L-3 Communications is here at the Farnborough airshow highlighting some of the technology with which it has been able to assert itself as a leader in systems developed to greater capability to existing military aircraft. The U.S. group has long prided itself on having the versatility to contribute to a wide variety of platforms and, according to its chairman, president and CEO Michael Strianese, this has served it well in difficult market conditions.
Along with many other aerospace and defense companies, in 2009 L-3 saw a steep dip in business when its sales declined by between 20 and 25 percent. So far this year it has turned that around to achieve growth of around 3 or 4 percent and Strianese told AIN that this single-digit increase is sign of a sustainable, albeit slow, recovery.
“We have no reservations about the mix of business we have and we performed well in a challenging market,” he said. In fact, financial analysts Moody’s actually upgraded L-3’s stock to investment grade during the turbulent year that was 2009, and has since upgraded it again.
Rising geopolitical threats have prompted a fresh wave of interest from countries such as the UK, Canada, Australia and India in the sort of capability upgrades that
L-3’s niche technologies, such as intelligence, surveillance and reconnaissance (ISR) sensors can deliver to existing platforms.
In recent years L-3 has been able to bolster its reputation as a prime systems contractor, a level of responsibility that now accounts for about 70 percent of its business, including the contribution it is making to the RC-135-based replacement for the UK Royal Air Force’s Nimrod signals intelligence aircraft.
“More and more platforms are now being expected to perform for longer periods, but they need updating with new equipment to replace obsolete features or meet new threats,” commented Strianese.
The contract for the UK version of the Rivet Joint program was signed only in March and the L-3 team has begun its systems integration task on this complex ISR platform. In a program now dubbed Air Seeker, it is working with UK partners including Farnborough-based Qinetiq.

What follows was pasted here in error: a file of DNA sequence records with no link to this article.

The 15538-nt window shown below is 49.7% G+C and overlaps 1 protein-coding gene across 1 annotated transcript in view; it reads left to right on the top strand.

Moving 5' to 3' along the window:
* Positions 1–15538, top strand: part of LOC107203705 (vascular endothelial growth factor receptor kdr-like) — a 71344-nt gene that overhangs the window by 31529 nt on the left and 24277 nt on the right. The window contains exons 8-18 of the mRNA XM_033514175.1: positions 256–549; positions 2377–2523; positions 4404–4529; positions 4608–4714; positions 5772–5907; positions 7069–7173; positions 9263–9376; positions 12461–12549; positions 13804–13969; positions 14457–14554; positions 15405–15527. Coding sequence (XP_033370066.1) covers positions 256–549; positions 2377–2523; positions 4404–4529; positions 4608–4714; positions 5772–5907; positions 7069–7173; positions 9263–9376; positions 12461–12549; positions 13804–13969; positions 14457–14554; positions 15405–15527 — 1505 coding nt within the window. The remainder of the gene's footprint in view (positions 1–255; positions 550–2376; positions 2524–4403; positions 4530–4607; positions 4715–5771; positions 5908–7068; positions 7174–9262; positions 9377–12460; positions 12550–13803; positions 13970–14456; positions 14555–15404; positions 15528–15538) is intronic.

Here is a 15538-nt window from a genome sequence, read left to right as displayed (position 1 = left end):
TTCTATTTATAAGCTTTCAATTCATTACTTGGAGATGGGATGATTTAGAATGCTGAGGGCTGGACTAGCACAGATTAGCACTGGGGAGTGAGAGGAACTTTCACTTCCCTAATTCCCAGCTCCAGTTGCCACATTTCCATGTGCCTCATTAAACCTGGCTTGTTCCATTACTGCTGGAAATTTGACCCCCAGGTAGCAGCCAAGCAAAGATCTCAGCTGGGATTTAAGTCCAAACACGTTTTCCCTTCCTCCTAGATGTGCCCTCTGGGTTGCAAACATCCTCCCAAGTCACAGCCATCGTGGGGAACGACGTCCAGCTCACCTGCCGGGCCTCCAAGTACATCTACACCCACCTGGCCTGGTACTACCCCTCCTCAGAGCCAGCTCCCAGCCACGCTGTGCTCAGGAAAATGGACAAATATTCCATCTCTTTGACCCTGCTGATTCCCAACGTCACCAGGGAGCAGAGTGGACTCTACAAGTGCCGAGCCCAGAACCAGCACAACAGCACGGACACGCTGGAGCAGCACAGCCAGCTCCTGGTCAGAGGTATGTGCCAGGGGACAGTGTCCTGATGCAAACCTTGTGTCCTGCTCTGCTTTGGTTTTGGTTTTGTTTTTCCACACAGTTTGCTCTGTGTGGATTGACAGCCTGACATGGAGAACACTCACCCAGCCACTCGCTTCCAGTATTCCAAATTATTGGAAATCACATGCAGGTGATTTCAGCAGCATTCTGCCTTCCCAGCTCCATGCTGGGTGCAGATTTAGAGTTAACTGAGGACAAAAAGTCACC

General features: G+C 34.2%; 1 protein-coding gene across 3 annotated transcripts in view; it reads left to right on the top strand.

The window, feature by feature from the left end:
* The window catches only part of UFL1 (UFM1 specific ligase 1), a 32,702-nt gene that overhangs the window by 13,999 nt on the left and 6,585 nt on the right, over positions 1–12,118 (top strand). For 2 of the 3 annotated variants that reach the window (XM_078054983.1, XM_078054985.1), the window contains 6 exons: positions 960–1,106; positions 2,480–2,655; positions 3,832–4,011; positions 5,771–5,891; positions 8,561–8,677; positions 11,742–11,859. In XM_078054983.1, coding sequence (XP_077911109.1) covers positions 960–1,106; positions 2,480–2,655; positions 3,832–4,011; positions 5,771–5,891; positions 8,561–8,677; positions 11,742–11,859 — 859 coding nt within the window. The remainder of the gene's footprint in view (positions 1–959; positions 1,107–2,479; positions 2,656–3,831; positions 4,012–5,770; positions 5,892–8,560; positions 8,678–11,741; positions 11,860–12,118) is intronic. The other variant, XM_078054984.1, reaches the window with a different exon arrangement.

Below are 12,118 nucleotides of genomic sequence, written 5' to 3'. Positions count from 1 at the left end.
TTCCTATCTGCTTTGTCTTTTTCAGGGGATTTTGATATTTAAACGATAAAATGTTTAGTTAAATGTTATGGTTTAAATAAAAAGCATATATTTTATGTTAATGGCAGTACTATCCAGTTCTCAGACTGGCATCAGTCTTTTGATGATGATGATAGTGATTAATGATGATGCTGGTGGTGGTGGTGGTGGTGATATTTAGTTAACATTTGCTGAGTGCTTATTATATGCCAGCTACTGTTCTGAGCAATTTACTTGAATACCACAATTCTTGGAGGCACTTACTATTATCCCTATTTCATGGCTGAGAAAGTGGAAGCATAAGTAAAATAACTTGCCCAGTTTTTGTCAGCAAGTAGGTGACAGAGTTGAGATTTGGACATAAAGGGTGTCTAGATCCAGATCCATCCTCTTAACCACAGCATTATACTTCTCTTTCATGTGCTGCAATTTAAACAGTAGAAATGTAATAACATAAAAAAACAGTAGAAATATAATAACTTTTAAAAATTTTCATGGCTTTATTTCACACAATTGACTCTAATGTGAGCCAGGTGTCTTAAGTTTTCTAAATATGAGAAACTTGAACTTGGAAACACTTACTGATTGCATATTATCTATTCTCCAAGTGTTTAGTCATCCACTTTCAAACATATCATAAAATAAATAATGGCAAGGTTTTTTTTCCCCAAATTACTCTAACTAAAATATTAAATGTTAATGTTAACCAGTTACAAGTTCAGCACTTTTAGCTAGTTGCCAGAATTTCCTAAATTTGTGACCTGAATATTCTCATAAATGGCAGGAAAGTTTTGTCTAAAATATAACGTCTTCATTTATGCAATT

Here this week, L-3 (Hall 4 Stand F14) is demonstrating a new addition to its Wescam family of electro-optical, infrared sensors. The new sensor is designed for a variety of ISR tasks with a high-definition imaging gimble. It can be connected to the hand-held Video Scout and Rover receivers to give ground-based personnel greater situational awareness.
The latest Wescam sensors feature a camera, range-finder and target designator. According to L-3, they can operate at a “robust” standoff range, and deliver a high degree of stabilization and a superior view, operating from various rotary or fixed-wing aircraft. “They also have a high degree of interoperability and can be integrated into other systems,” explained Strianese. “The ISR mission is becoming more and more important to international customers and there is a trend toward changing out sensors.”
Meanwhile, L-3 is continuing to make progress with the development of its Mobius unmanned air vehicle. Strianese explained that getting into the UAV sector has been a long-term strategic goal but L-3 opted against achieving this through an acquisition because it felt the prices being paid for established UAV players had become inflated. “So rather than spend $1 billion, we put about $20 million into our own research and development and this lead to Mobius and the Viking 400 program, which we believe represent disruptive technology at least in terms of the sensor packages these carry,” he stated.
“We are just as clear on where we want to go, and current events in the market have confirmed this for us,” Strianese told AIN. “We slowed down our mergers and acquisitions activity at the right time and have no problems with finances, while making some adjustments in terms of what we are willing to invest in.”